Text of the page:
Recent research published in the journal Developmental Psychology has fuelled the argument that helicopter parenting – metaphorically hovering above your child, over-protecting them and exerting excessive control over their life – is damaging children’s wellbeing.
The findings come from a study of 422 children when aged two, five and 10. By the age of five, children with more controlling helicopter parents struggled to regulate their own emotions and impulses. At 10, these children were more likely to have poor social skills, lower academic performance and a more negative attitude to school.
The term ‘helicopter parenting’ was coined in 1969 by psychotherapist Dr. Haim Ginott, in his bestselling book, Between Parent and Teenager. Though this term can often be used tongue-in-cheek by the media, perhaps to suggest that little Johnny doesn’t need you to micro-manage his playdates aged 13, the recent study shows there is lasting damage from imposing too much control on your children.
At Christine Tizzard Psychology, we are always keen to emphasise that children need freedom as they grow: freedom to make mistakes, or tumble over and dust themselves off. Though parents can be over-protective out of love, wrapping a child in cotton wool or over-indulging them is not something any psychologist would advise. Of course, children need boundaries and routine, but they thrive by making decisions, taking responsibility and gaining independence as they get older.
Helicopter parents might argue that their attitude is far better than letting children run riot, and better than the other extreme of imposing strict Victorian values where children are treated coldly. Yet these parents probably don’t recall the benefits of their own childhood, when they could climb trees, make mess and maybe even fail an exam, all of which they have learned from.
How to Avoid Being a Helicopter Parent
- If your child has been upset by a friend or classmate, don’t go in all guns blazing and demand to meet the friend’s parents or your child’s teacher. Children fall out with each other all the time, and slights can be quickly forgotten in a day or two. Think how often you fell out with friends at their age! You should intervene if a real rift is developing, or you see signs of long-term bullying, but let smaller incidents lie. It’s part of growing up.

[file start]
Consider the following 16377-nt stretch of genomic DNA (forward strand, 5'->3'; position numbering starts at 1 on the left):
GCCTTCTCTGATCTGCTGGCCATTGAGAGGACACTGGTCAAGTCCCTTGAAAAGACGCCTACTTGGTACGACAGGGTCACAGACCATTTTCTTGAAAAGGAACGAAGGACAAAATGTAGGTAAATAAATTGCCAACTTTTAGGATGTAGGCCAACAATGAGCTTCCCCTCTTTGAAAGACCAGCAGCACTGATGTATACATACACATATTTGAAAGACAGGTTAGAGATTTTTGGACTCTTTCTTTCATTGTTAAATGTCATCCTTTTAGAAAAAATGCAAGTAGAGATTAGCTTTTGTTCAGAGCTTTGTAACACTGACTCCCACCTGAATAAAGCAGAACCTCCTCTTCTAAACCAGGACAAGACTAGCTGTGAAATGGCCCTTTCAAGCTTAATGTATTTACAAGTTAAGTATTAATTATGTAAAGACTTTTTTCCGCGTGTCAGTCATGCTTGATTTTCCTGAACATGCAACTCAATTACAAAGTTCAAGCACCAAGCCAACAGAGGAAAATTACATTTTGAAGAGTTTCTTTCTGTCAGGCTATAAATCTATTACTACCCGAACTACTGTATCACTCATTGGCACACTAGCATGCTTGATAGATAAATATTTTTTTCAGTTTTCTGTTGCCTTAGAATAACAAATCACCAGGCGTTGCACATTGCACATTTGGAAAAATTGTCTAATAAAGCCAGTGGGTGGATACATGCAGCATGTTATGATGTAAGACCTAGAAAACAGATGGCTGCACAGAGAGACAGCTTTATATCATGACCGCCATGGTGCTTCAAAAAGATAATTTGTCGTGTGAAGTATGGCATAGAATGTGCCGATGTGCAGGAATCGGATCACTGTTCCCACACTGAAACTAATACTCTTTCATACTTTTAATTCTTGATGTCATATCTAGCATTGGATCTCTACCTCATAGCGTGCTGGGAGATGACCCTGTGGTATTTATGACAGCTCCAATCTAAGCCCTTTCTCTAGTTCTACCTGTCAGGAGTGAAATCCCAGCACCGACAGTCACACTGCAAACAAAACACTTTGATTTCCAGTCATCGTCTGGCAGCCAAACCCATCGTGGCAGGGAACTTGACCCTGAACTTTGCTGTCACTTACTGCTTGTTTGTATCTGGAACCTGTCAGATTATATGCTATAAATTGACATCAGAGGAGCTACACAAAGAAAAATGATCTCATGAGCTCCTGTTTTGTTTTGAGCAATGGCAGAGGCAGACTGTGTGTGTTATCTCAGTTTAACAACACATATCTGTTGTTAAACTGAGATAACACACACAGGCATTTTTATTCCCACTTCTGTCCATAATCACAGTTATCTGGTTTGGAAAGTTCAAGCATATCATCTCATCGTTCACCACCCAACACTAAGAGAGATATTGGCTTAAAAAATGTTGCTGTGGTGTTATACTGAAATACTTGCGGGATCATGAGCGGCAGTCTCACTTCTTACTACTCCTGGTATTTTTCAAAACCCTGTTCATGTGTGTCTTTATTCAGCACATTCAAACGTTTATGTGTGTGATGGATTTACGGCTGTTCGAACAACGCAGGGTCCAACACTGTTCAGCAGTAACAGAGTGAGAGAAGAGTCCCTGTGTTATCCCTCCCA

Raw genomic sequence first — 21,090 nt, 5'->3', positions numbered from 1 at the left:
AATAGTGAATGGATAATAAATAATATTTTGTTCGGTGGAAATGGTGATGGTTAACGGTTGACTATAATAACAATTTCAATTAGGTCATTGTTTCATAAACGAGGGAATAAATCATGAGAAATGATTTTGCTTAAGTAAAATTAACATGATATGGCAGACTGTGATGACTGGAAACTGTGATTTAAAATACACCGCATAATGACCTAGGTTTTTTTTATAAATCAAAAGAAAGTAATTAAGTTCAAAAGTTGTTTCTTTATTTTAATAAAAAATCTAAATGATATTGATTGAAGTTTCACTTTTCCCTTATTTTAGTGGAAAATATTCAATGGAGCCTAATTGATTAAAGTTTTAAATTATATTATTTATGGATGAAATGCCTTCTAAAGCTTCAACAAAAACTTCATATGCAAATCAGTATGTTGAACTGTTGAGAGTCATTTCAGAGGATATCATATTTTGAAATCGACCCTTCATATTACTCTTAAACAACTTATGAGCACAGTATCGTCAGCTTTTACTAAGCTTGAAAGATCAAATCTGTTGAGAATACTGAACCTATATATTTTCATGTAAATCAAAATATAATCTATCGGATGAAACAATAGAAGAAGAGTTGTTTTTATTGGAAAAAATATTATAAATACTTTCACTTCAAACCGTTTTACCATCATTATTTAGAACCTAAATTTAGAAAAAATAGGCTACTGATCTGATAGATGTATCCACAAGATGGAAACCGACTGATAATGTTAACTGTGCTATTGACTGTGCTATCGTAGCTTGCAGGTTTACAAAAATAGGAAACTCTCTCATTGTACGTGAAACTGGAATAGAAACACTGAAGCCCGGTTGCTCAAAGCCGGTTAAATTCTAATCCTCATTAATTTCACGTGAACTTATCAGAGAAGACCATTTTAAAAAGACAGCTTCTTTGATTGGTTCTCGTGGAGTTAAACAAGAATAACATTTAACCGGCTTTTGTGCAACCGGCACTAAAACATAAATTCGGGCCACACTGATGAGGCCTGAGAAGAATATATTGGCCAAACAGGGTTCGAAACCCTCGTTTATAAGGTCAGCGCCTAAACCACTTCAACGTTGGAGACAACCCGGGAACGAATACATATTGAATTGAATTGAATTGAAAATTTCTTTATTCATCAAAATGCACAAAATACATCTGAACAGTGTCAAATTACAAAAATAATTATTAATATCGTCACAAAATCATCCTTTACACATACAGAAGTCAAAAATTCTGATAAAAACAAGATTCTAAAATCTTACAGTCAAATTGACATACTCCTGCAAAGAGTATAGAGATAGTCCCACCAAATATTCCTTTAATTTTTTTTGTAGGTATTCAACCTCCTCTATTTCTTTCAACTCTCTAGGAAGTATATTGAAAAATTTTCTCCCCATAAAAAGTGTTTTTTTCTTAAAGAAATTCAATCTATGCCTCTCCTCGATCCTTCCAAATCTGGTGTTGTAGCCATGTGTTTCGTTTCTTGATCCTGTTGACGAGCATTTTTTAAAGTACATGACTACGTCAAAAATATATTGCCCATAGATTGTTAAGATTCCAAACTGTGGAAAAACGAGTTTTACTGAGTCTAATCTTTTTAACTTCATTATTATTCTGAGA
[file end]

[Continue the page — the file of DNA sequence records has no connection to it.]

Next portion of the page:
- Accept that your child’s homework is there to test them and recall what they have learned during the day; it is not a collaborative project between parents and children. Check they are completing their homework but resist the urge to tweak it (or pass off your own work as theirs). If they are really floundering over the task – for example, they cannot grasp fractions – gently explain where they are going wrong, then let them try again by themselves.
- Don’t volunteer to be a parent helper at every school trip. Parents should take it in turns to help out: these trips are not an excuse to keep an eye on your child, who will just want to be with their friends.
- Don’t pay your child for achieving certain grades or doing chores. They shouldn’t need a rewards system to try hard or be helpful. Besides, does anyone pay you for completing a work assessment or washing the car?
- Keep after-school and weekend activities to a reasonable level and tailored to the child’s interests, not your own agenda. Resist the urge to hover poolside or become a Brownie leader; instead, catch up with a friend, read a book or get through your own ‘to do’ list.
- In competitive activities like school sports day or a poetry competition, don’t demand prizes for all. Coming fourth means there is no shiny medal or certificate, but it is part of life. Yes, there may be tears and tantrums, but there is always next time.
If you struggle to avoid being a helicopter parent, and you feel these instincts are deep-seated, you may want to try Solution-Focused Therapy. This is a short-term intervention, taking just three to five sessions on average, to develop goals and make changes in your life. It can be delivered as family therapy or one-on-one.
Written by guest contributor Vikram Das for Dr Chrissie Tizzard, Chartered Consultant Psychologist, PsychD, BSc, MSc, C.Psychol, C.Sci, AFBPS. Dr Tizzard is the Clinical Director of Christine Tizzard Psychology (ctpsy.co.uk).